Rear-End Accidents: Who is Liable?

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A rear-end accident is a type of traffic collision in which one car crashes into the car in front of it. Rear-end accidents are extremely common, in fact The Washington Post reports that there are approximately 1.7 million rear-end collisions in the United States each year. When this happens the rear driver is usually, but not always, legally at fault for causing the accident. This article briefly describes how car accident liability is determined in Florida and then provides examples of rear-end accidents in which the lead driver is actually the one commonly held liable.

Determining Fault After a Car Accident in Florida

Generally speaking, the rear driver in a rear-end collision is assumed to be at fault for causing the accident because that driver had a responsibility to leave sufficient room between his own car and the car in front of him so that he would be able to avoid a rear-end collision. In other words, every driver has a duty to follow other vehicles at a safe distance, and drivers who cause a rear-end collision because they failed to do so can be held liable for the accident. However, if the rear driver can show that the lead driver’s negligence caused, or contributed to the accident, then the presumption that the rear driver is solely at fault can be rebutted in Florida.

In Florida we embrace a pure comparative theory of fault under Florida Statutes section 768.81. This means that when an accident occurs responsibility and damages are based on each involved party’s percentage of fault. This means that a driver whose negligence partially caused an accident can still recover damages but these damages will be limited by that driver’s percentage of fault. For example, consider the following hypothetical situation: Car A slammed on their brakes unexpectedly to avoid hitting a cat in the road, Car B rear-ended Car A, and at the time of the accident the lead car’s brake lights were broken and the rear car was speeding. If a Florida court determines that Car A is 40 percent at fault and that Car B is 60 percent at fault, then Car A’s driver will be able entitled to recover their damages less 40 percent, and Car B’s driver will be able to recover their damages less 60 percent.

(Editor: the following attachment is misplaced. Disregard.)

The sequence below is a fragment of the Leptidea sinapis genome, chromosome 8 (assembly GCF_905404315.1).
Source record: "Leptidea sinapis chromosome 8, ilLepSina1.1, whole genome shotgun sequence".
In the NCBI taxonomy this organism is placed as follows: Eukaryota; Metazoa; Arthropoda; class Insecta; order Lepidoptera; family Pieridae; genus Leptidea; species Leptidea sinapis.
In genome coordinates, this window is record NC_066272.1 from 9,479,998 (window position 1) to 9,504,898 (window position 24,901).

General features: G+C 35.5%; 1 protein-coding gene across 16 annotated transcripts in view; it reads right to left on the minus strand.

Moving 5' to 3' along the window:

Examples of Rear-End Accidents where the Lead Driver is Commonly Held Liable

Under the circumstances listed below the lead driver in a rear-end accident is often found to be at least partially, if not fully, liable for the accident:

  • The lead driver suddenly reverses,
  • The lead driver makes a turn without properly using their turn signals,
  • The lead driver has malfunctioning or broken tail lights,
  • The lead driver slams on his or her brakes unexpectedly,
  • The lead driver makes an erratic maneuver, or
  • The lead driver pulls over to the side of the road and does not engage their vehicle’s hazard lights.

Need Legal Advice?

Determining liability after a rear-end accident can be complicated. Therefore, it is important to have an experienced auto, truck, and motorcycle accident lawyer by your side fighting for your rights and properly presenting your case. Here at Piccin & Glynn Lawyers at Law our personal injury lawyers are committed to providing exceptional legal counsel to each and every one of our clients and would be happy to assist you. To discuss your legal options during a free initial consultation contact our Ocala office today at (800) 969-5446 or (352) 351-5446.

Resource:

washingtonpost.com/news/dr-gridlock/wp/2015/06/08/there-are-about-1-7-million-rear-end-collisions-on-u-s-roads-each-year-heres-how-to-stop-them/?utm_term=.219577f7e4b5

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